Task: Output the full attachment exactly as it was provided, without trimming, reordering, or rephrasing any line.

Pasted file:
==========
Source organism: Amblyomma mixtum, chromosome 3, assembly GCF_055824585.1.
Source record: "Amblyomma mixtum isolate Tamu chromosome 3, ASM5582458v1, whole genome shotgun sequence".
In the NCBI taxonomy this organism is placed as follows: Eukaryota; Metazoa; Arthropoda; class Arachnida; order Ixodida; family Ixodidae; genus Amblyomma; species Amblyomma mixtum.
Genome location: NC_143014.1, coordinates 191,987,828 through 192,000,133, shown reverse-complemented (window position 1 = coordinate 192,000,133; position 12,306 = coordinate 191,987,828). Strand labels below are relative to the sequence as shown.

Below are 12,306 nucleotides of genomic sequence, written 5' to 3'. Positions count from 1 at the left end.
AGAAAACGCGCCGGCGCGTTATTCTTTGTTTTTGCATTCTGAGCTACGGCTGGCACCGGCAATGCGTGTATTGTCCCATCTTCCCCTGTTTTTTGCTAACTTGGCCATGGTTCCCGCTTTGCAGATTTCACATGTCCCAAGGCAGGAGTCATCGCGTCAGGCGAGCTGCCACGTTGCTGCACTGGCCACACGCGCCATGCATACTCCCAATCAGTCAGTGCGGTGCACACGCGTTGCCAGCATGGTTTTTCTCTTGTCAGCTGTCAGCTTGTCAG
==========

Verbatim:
Source organism: Amblyomma mixtum, chromosome 3, assembly GCF_055824585.1.
Source record: "Amblyomma mixtum isolate Tamu chromosome 3, ASM5582458v1, whole genome shotgun sequence".
In the NCBI taxonomy this organism is placed as follows: Eukaryota; Metazoa; Arthropoda; class Arachnida; order Ixodida; family Ixodidae; genus Amblyomma; species Amblyomma mixtum.
Genome location: NC_143014.1, coordinates 191,987,828 through 192,000,133, shown reverse-complemented (window position 1 = coordinate 192,000,133; position 12,306 = coordinate 191,987,828). Strand labels below are relative to the sequence as shown.

Below are 12,306 nucleotides of genomic sequence, written 5' to 3'. Positions count from 1 at the left end.
AGAAAACGCGCCGGCGCGTTATTCTTTGTTTTTGCATTCTGAGCTACGGCTGGCACCGGCAATGCGTGTATTGTCCCATCTTCCCCTGTTTTTTGCTAACTTGGCCATGGTTCCCGCTTTGCAGATTTCACATGTCCCAAGGCAGGAGTCATCGCGTCAGGCGAGCTGCCACGTTGCTGCACTGGCCACACGCGCCATGCATACTCCCAATCAGTCAGTGCGGTGCACACGCGTTGCCAGCATGGTTTTTCTCTTGTCAGCTGTCAGCTTGTCAG